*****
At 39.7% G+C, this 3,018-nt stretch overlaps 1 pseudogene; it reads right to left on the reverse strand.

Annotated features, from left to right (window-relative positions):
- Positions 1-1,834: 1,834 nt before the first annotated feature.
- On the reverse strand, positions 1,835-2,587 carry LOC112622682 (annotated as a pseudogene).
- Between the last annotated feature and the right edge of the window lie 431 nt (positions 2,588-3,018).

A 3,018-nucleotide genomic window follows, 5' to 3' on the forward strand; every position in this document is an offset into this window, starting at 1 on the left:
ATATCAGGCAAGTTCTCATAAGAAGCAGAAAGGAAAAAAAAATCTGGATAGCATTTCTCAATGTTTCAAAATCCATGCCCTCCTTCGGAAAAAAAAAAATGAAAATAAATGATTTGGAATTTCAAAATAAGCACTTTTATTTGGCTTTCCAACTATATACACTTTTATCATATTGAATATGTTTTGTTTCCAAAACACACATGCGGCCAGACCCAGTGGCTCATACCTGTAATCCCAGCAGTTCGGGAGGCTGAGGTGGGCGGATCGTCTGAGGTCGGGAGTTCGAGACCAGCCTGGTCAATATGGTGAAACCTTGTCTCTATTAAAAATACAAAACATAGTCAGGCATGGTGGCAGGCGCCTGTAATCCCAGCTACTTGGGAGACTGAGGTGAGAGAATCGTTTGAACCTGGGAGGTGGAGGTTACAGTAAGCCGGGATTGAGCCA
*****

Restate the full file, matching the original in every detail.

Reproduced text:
At 39.7% G+C, this 3,018-nt stretch overlaps 1 pseudogene; it reads right to left on the reverse strand.

Annotated features, from left to right (window-relative positions):
- Positions 1-1,834: 1,834 nt before the first annotated feature.
- On the reverse strand, positions 1,835-2,587 carry LOC112622682 (annotated as a pseudogene).
- Between the last annotated feature and the right edge of the window lie 431 nt (positions 2,588-3,018).

A 3,018-nucleotide genomic window follows, 5' to 3' on the forward strand; every position in this document is an offset into this window, starting at 1 on the left:
ATATCAGGCAAGTTCTCATAAGAAGCAGAAAGGAAAAAAAAATCTGGATAGCATTTCTCAATGTTTCAAAATCCATGCCCTCCTTCGGAAAAAAAAAAATGAAAATAAATGATTTGGAATTTCAAAATAAGCACTTTTATTTGGCTTTCCAACTATATACACTTTTATCATATTGAATATGTTTTGTTTCCAAAACACACATGCGGCCAGACCCAGTGGCTCATACCTGTAATCCCAGCAGTTCGGGAGGCTGAGGTGGGCGGATCGTCTGAGGTCGGGAGTTCGAGACCAGCCTGGTCAATATGGTGAAACCTTGTCTCTATTAAAAATACAAAACATAGTCAGGCATGGTGGCAGGCGCCTGTAATCCCAGCTACTTGGGAGACTGAGGTGAGAGAATCGTTTGAACCTGGGAGGTGGAGGTTACAGTAAGCCGGGATTGAGCCA